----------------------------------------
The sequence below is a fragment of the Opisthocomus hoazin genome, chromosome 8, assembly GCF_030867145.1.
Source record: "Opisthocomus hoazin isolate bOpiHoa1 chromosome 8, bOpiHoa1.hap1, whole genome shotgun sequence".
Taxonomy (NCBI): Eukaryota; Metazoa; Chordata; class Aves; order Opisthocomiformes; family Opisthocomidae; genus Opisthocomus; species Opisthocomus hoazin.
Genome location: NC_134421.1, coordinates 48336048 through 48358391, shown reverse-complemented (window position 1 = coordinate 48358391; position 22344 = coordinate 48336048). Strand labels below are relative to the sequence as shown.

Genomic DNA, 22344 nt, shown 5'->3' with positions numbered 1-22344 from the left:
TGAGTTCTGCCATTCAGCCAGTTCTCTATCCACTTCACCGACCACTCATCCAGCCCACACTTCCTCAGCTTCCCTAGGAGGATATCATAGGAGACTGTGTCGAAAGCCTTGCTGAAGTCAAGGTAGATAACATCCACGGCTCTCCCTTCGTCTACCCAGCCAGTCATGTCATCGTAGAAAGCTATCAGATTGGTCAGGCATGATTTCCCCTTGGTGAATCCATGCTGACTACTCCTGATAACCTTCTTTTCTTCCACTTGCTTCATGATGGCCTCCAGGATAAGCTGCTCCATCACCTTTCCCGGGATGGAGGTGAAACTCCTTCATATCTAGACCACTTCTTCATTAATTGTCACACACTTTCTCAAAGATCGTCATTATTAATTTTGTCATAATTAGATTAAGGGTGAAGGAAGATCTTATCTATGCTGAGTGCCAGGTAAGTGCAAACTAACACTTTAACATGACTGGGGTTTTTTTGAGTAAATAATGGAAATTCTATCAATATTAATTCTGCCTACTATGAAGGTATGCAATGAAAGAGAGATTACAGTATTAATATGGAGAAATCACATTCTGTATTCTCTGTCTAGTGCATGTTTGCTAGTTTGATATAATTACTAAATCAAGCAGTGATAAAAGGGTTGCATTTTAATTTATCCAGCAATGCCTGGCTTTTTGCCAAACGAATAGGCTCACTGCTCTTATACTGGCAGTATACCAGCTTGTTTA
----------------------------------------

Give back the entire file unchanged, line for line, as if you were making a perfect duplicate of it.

The sequence below is a fragment of the Opisthocomus hoazin genome, chromosome 8, assembly GCF_030867145.1.
Source record: "Opisthocomus hoazin isolate bOpiHoa1 chromosome 8, bOpiHoa1.hap1, whole genome shotgun sequence".
Taxonomy (NCBI): Eukaryota; Metazoa; Chordata; class Aves; order Opisthocomiformes; family Opisthocomidae; genus Opisthocomus; species Opisthocomus hoazin.
Genome location: NC_134421.1, coordinates 48336048 through 48358391, shown reverse-complemented (window position 1 = coordinate 48358391; position 22344 = coordinate 48336048). Strand labels below are relative to the sequence as shown.

Genomic DNA, 22344 nt, shown 5'->3' with positions numbered 1-22344 from the left:
TGAGTTCTGCCATTCAGCCAGTTCTCTATCCACTTCACCGACCACTCATCCAGCCCACACTTCCTCAGCTTCCCTAGGAGGATATCATAGGAGACTGTGTCGAAAGCCTTGCTGAAGTCAAGGTAGATAACATCCACGGCTCTCCCTTCGTCTACCCAGCCAGTCATGTCATCGTAGAAAGCTATCAGATTGGTCAGGCATGATTTCCCCTTGGTGAATCCATGCTGACTACTCCTGATAACCTTCTTTTCTTCCACTTGCTTCATGATGGCCTCCAGGATAAGCTGCTCCATCACCTTTCCCGGGATGGAGGTGAAACTCCTTCATATCTAGACCACTTCTTCATTAATTGTCACACACTTTCTCAAAGATCGTCATTATTAATTTTGTCATAATTAGATTAAGGGTGAAGGAAGATCTTATCTATGCTGAGTGCCAGGTAAGTGCAAACTAACACTTTAACATGACTGGGGTTTTTTTGAGTAAATAATGGAAATTCTATCAATATTAATTCTGCCTACTATGAAGGTATGCAATGAAAGAGAGATTACAGTATTAATATGGAGAAATCACATTCTGTATTCTCTGTCTAGTGCATGTTTGCTAGTTTGATATAATTACTAAATCAAGCAGTGATAAAAGGGTTGCATTTTAATTTATCCAGCAATGCCTGGCTTTTTGCCAAACGAATAGGCTCACTGCTCTTATACTGGCAGTATACCAGCTTGTTTA